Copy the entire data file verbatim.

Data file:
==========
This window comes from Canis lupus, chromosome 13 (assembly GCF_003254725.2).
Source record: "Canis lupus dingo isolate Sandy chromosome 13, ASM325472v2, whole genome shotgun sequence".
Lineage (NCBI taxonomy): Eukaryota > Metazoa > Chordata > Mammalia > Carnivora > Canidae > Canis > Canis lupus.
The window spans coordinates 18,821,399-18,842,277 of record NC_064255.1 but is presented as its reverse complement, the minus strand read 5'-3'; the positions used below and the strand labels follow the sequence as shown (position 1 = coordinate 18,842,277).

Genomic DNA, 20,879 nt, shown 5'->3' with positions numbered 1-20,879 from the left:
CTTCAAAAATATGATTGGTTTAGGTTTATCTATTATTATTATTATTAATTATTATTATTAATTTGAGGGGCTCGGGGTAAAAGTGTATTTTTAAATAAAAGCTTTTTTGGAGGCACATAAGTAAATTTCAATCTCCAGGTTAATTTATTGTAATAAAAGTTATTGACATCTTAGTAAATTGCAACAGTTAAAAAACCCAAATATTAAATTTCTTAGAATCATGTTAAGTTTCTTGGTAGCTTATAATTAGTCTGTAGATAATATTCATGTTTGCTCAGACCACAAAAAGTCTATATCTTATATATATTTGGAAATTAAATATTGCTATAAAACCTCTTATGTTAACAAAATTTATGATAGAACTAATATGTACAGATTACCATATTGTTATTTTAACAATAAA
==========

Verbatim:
This window comes from Canis lupus, chromosome 13 (assembly GCF_003254725.2).
Source record: "Canis lupus dingo isolate Sandy chromosome 13, ASM325472v2, whole genome shotgun sequence".
Lineage (NCBI taxonomy): Eukaryota > Metazoa > Chordata > Mammalia > Carnivora > Canidae > Canis > Canis lupus.
The window spans coordinates 18,821,399-18,842,277 of record NC_064255.1 but is presented as its reverse complement, the minus strand read 5'-3'; the positions used below and the strand labels follow the sequence as shown (position 1 = coordinate 18,842,277).

Genomic DNA, 20,879 nt, shown 5'->3' with positions numbered 1-20,879 from the left:
CTTCAAAAATATGATTGGTTTAGGTTTATCTATTATTATTATTATTAATTATTATTATTAATTTGAGGGGCTCGGGGTAAAAGTGTATTTTTAAATAAAAGCTTTTTTGGAGGCACATAAGTAAATTTCAATCTCCAGGTTAATTTATTGTAATAAAAGTTATTGACATCTTAGTAAATTGCAACAGTTAAAAAACCCAAATATTAAATTTCTTAGAATCATGTTAAGTTTCTTGGTAGCTTATAATTAGTCTGTAGATAATATTCATGTTTGCTCAGACCACAAAAAGTCTATATCTTATATATATTTGGAAATTAAATATTGCTATAAAACCTCTTATGTTAACAAAATTTATGATAGAACTAATATGTACAGATTACCATATTGTTATTTTAACAATAAA